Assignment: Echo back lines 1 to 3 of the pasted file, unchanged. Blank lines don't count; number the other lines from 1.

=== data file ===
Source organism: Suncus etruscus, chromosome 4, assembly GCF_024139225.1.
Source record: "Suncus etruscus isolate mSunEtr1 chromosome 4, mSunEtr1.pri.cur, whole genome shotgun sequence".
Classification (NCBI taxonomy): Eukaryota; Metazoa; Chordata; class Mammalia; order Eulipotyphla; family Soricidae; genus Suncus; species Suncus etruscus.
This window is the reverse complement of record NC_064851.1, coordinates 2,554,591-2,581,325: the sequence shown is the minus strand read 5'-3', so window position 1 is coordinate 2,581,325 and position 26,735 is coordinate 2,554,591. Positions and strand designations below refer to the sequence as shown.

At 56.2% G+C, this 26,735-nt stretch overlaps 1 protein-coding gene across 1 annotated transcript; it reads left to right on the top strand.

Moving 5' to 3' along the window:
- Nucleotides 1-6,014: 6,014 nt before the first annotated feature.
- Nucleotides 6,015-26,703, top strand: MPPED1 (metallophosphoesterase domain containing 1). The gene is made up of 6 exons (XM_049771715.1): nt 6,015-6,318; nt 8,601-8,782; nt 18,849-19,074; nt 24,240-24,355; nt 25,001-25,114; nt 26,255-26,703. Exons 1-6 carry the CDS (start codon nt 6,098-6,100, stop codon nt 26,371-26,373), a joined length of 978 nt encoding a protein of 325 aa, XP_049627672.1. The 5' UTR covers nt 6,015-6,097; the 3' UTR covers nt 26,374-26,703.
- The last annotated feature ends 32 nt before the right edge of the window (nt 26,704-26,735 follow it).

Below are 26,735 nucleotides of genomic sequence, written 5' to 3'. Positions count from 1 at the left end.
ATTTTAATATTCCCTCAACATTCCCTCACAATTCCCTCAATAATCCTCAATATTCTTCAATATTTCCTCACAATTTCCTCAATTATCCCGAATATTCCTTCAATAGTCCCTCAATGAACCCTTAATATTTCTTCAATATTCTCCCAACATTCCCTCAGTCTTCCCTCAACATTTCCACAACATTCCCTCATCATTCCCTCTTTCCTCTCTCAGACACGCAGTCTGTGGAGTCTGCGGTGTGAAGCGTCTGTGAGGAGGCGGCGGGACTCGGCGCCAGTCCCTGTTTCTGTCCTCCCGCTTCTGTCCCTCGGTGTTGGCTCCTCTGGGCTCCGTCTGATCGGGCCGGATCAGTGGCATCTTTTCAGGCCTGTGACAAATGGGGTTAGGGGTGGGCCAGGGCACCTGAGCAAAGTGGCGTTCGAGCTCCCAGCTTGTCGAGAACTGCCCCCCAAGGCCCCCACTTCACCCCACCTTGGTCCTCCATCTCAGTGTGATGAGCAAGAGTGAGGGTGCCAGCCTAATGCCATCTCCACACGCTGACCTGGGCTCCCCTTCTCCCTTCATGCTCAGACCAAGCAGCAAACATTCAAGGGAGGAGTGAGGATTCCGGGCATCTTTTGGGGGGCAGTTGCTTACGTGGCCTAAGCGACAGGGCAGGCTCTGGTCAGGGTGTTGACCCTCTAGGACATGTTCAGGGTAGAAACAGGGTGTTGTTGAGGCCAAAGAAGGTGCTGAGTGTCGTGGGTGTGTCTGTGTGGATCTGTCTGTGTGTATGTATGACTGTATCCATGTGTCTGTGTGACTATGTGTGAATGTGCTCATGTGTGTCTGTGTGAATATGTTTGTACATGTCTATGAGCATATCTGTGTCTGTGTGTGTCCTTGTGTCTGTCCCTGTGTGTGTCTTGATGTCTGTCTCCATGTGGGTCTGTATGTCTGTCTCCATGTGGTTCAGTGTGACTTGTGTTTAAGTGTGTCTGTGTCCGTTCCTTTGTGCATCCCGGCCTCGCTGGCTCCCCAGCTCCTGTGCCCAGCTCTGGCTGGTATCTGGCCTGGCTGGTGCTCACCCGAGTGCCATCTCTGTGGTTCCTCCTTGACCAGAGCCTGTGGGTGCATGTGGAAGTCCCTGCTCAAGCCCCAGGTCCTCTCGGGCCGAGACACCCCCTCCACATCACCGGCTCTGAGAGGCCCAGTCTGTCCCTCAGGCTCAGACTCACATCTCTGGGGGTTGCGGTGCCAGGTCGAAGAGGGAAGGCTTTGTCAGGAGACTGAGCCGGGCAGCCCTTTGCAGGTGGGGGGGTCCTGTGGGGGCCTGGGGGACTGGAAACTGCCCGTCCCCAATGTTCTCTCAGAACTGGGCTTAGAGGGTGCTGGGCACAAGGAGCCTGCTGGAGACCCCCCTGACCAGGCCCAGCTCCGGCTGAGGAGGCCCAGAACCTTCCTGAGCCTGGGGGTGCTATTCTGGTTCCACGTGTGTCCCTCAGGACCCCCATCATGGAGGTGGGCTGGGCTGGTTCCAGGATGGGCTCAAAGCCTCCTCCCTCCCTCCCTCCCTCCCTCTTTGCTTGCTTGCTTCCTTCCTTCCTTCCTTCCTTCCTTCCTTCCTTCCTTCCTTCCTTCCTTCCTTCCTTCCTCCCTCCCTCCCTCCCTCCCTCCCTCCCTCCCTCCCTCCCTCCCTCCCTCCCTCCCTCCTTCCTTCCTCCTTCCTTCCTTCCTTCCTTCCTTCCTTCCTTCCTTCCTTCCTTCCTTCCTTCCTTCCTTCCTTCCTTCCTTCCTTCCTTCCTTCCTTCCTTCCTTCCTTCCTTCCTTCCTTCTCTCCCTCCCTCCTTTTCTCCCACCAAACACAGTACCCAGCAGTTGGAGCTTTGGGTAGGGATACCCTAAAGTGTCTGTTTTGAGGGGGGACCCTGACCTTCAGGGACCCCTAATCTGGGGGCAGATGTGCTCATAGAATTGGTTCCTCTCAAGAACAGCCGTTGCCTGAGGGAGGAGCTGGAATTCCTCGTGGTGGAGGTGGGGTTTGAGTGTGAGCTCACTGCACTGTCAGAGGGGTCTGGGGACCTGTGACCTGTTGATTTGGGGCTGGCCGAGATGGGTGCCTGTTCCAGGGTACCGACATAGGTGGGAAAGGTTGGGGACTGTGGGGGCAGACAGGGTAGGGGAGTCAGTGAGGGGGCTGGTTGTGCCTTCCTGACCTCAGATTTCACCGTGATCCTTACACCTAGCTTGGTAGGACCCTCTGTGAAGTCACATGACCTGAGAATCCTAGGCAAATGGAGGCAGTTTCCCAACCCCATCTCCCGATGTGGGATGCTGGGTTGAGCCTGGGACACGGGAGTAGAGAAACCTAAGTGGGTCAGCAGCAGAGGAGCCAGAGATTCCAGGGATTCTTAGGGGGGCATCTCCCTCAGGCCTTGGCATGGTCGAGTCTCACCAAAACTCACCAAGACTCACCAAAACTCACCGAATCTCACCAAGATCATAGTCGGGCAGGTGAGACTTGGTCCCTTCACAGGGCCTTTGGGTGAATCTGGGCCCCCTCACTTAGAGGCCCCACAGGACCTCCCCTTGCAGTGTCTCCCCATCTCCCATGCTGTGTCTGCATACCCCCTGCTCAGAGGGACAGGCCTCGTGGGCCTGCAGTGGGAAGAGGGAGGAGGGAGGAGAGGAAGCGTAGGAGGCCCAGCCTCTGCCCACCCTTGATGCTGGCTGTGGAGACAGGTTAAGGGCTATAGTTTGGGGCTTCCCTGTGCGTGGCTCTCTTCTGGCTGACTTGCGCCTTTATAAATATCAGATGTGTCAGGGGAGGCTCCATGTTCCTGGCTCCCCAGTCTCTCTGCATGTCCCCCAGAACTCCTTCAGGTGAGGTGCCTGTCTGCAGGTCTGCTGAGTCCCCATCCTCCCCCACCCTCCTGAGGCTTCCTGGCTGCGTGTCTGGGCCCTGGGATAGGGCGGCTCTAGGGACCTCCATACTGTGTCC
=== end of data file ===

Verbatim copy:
Source organism: Suncus etruscus, chromosome 4, assembly GCF_024139225.1.
Source record: "Suncus etruscus isolate mSunEtr1 chromosome 4, mSunEtr1.pri.cur, whole genome shotgun sequence".
Classification (NCBI taxonomy): Eukaryota; Metazoa; Chordata; class Mammalia; order Eulipotyphla; family Soricidae; genus Suncus; species Suncus etruscus.